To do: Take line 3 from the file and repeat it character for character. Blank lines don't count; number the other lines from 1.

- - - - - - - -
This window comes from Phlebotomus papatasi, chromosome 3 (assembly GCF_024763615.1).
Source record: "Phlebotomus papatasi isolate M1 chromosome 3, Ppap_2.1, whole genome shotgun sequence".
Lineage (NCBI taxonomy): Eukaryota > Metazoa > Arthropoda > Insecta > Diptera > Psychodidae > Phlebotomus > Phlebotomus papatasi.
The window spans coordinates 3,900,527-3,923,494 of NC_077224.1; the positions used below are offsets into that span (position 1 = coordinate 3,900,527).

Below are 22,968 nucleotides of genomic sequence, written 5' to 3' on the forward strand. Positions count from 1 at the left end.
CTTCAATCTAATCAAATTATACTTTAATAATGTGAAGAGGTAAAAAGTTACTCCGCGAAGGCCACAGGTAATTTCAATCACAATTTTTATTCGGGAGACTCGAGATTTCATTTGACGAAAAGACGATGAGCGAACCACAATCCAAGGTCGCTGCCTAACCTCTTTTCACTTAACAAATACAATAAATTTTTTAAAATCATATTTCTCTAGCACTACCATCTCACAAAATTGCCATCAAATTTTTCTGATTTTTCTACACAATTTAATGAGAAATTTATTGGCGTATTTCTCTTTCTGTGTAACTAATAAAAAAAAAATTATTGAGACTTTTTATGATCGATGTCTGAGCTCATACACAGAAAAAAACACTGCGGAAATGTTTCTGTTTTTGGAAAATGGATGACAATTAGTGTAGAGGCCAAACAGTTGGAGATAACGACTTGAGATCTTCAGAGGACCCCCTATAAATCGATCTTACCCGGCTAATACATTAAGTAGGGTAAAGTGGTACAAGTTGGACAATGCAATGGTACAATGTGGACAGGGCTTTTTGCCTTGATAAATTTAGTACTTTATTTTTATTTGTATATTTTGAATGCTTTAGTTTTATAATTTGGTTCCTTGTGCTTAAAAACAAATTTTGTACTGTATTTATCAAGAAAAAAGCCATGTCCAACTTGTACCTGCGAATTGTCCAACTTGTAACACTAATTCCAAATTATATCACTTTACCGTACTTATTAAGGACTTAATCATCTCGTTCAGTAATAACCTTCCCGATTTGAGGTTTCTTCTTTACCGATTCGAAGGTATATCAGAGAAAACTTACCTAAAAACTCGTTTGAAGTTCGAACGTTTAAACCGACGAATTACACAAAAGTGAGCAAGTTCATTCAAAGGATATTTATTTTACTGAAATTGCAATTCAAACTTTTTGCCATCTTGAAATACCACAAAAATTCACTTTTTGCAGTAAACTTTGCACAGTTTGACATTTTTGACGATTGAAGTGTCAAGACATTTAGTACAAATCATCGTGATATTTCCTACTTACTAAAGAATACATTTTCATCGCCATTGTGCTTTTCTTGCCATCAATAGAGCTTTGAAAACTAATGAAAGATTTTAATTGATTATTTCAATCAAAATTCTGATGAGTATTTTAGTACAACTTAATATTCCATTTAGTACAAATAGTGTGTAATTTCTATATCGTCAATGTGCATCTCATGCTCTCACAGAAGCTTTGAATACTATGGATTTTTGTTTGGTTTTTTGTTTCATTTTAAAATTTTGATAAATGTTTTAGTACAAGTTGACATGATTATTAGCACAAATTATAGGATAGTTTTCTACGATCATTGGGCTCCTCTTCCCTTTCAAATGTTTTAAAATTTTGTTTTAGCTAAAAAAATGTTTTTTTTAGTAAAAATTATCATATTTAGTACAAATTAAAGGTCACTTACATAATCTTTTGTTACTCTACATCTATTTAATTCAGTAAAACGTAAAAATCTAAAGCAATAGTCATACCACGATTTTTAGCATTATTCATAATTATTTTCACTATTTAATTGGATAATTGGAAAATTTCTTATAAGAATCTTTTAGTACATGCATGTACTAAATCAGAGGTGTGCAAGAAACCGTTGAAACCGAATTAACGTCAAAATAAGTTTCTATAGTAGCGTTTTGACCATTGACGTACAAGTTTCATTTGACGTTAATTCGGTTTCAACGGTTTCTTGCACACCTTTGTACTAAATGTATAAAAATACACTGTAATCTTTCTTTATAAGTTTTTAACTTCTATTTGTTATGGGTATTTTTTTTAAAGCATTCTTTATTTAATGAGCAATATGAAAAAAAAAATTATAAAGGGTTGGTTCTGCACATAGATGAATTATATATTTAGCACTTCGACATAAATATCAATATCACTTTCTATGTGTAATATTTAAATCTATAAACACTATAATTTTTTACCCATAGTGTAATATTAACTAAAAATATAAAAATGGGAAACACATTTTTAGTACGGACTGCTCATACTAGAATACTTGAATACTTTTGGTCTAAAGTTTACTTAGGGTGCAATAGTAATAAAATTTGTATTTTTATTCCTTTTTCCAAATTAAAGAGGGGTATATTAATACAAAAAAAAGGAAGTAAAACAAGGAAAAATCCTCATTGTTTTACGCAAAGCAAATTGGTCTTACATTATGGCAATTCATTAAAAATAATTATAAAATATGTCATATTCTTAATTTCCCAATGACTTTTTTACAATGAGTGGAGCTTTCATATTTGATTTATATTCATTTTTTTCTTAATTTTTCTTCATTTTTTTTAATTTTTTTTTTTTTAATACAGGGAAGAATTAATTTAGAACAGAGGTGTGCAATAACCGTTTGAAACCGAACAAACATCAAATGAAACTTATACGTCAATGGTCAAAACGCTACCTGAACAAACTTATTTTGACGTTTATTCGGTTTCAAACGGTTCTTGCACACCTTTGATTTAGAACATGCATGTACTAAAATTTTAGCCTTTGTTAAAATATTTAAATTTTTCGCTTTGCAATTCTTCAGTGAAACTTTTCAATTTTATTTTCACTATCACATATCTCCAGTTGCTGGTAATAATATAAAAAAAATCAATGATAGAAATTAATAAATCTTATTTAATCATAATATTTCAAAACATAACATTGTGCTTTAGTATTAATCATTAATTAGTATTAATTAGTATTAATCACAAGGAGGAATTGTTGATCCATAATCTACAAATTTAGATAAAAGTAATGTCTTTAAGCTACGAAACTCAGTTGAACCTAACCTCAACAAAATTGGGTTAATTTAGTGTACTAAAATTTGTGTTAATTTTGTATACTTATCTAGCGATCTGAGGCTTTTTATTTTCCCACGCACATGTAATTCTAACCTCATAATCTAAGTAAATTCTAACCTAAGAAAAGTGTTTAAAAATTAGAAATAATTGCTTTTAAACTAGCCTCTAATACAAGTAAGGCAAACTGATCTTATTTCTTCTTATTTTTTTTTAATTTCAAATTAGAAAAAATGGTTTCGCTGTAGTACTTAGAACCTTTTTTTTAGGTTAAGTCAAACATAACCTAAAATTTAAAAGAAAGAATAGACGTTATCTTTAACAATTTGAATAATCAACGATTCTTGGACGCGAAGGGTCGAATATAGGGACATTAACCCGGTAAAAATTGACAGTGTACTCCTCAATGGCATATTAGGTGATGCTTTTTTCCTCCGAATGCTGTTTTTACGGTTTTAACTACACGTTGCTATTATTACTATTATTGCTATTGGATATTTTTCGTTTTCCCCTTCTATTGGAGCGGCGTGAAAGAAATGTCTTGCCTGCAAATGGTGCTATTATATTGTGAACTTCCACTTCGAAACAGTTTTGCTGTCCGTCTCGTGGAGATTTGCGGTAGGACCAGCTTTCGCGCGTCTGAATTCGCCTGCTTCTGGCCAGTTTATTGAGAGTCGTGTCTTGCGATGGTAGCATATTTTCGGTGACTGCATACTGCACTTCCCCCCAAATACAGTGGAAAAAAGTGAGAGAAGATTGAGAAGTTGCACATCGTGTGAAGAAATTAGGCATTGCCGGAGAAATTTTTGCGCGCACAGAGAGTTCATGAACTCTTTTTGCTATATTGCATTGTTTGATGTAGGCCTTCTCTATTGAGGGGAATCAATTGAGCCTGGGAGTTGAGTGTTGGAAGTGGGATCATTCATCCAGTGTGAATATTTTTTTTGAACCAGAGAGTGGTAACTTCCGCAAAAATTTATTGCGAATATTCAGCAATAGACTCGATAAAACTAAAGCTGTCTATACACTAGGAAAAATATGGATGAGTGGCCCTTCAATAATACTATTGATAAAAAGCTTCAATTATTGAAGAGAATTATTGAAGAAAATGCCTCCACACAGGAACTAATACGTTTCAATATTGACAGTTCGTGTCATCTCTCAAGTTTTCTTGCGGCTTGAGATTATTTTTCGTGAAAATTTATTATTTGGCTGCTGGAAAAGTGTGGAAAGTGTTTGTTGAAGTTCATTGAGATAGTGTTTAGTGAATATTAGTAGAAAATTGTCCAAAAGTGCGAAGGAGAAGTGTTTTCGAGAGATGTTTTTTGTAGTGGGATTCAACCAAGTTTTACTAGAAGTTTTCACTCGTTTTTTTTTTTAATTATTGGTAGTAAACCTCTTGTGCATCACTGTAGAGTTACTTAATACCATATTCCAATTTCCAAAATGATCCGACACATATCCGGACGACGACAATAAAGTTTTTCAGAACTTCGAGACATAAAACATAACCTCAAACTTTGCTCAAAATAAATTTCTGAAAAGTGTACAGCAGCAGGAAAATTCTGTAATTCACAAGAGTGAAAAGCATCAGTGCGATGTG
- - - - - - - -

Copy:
Lineage (NCBI taxonomy): Eukaryota > Metazoa > Arthropoda > Insecta > Diptera > Psychodidae > Phlebotomus > Phlebotomus papatasi.